Canned Protein Foods For SHTF

December 7, 2013, by Ken Jorgustin

canned-protein

While planning and choosing various foods for your overall preparedness food storage, also think about the proteins.

All foods made from meat, poultry, seafood, beans and peas, eggs, processed soy products, nuts, and seeds are considered part of the Protein Foods Group.

Proteins are the building blocks for our bones, muscles, and blood.

Here’s a list of some choices for storing back some canned protein…

 

CANNED PROTEINS

They are already ready-to-eat, pre-cooked and/or pasteurized, and therefore theoretically require no fuel consumption for safe eating (although some of the items listed below will likely taste better warmed up or cooked).

Canned Food Shelf Life

 

Canned Salmon

Not only is this fish rich in omega-3 fatty acids, it’s actually better for you when canned because ‘traditional pack’ salmon is packed with the bones intact, meaning more calcium for your bones and teeth. Also, some of the fat is removed, making it a healthier option.

Canned Tuna

Tuna is a naturally lean protein source, also containing good omega-3. Be aware that tuna may contain levels of mercury, so it’s probably best not to consume more than a few cans a week. Here is a tuna consumption calculator for your reference regarding maximum recommended intake.

Canned Chicken

Packed with protein and low in fat for a relatively low calorie count, chicken is high in selenium as well as cancer-preventing B-vitamin niacin. It also contains B6, which is important for energy metabolism.

Canned Pinto Beans

The canned beans are convenient and can easily be added to soups or stews. They’re a good source of folate and manganese, relatively high in protein, and rich in vitamin B1 as well as a slew of other minerals.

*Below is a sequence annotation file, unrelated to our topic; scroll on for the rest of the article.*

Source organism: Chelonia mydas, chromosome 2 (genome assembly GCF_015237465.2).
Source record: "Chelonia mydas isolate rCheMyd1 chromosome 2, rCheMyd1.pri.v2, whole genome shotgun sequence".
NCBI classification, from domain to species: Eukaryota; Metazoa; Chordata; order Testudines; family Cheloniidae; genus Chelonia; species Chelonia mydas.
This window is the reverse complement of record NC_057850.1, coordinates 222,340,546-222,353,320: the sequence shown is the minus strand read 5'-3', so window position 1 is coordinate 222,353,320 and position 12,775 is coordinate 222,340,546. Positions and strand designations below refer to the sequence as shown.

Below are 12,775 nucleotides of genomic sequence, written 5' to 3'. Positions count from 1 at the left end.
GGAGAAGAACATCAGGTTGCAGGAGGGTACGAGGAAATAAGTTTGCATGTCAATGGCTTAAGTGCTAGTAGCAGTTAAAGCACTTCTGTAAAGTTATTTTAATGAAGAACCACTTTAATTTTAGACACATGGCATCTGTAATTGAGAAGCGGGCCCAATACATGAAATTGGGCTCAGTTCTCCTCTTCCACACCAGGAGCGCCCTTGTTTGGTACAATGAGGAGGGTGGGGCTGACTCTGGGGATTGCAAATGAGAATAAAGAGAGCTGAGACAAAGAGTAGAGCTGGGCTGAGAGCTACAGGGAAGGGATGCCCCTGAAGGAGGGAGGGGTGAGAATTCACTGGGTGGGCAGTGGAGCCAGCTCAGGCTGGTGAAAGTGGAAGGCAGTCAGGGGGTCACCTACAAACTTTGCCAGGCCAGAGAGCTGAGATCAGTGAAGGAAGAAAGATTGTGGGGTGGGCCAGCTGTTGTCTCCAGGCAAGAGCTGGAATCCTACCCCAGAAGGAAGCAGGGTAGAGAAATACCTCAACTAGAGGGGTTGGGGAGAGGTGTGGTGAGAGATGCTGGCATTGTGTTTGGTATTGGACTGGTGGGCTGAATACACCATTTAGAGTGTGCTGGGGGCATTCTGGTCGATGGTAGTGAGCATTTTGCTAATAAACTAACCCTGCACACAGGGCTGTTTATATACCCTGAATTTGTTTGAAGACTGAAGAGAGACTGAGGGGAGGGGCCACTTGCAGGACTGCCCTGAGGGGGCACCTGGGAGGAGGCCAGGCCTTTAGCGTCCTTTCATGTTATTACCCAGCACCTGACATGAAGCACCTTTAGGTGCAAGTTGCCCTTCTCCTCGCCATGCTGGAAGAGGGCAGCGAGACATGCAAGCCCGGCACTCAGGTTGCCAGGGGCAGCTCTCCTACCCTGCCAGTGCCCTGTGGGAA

Canned Kidney Beans

They are high in fiber, iron and memory-boosting B1, releasing their energy slowly (meaning no sugar spikes), and contain a relatively good amount of protein.

Canned Beef

There are a variety of commercially available canned beef choices out there. Beef is another source of protein. I just randomly checked a can of Kirkland canned beef (12 oz) and it contains 15 grams of protein, slightly more than the same size canned chicken (13 grams).

Canned Almonds

Often considered the healthiest nut, a medium sized handful contains about 5 grams of protein, 4 grams of fiber (the highest of any nut), calcium, zinc, iron, vitamin E, and some B-vitamins, minerals, and selenium. Generally, most all unprocessed nuts are good in that they contain protein and other attributes. If they’re canned, they should have a longer shelf life, but the oils in them will go rancid after a time.

 

How much protein do you need each day?

Recommended daily amounts are shown in the following list from the USDA.

These amounts are appropriate for individuals who get less than 30 minutes per day of moderate physical activity, beyond normal daily activities. Those who are more physically active may be able to consume more while staying within calorie needs.

 
Children 2-3 years old
2 ounce equivalents**

Children 4-8 years old
4 ounce equivalents**

Girls 9-13 years old
5 ounce equivalents**

Girls 14-18 years old
5 ounce equivalents**

Boys 9-13 years old
5 ounce equivalents**

Boys 14-18 years old
6 ½ ounce equivalents**

Women 19-30 years old
5 ½ ounce equivalents**

Women 31-50 years old
5 ounce equivalents**

Women 51+ years old
5 ounce equivalents**

Men 19-30 years old
6 ½ ounce equivalents**

Men 31-50 years old
6 ounce equivalents**

Men 51+ years old
5 ½ ounce equivalents**

 
**See Protein Equivalents Chart below…

 

Protein Equivalents Chart

 
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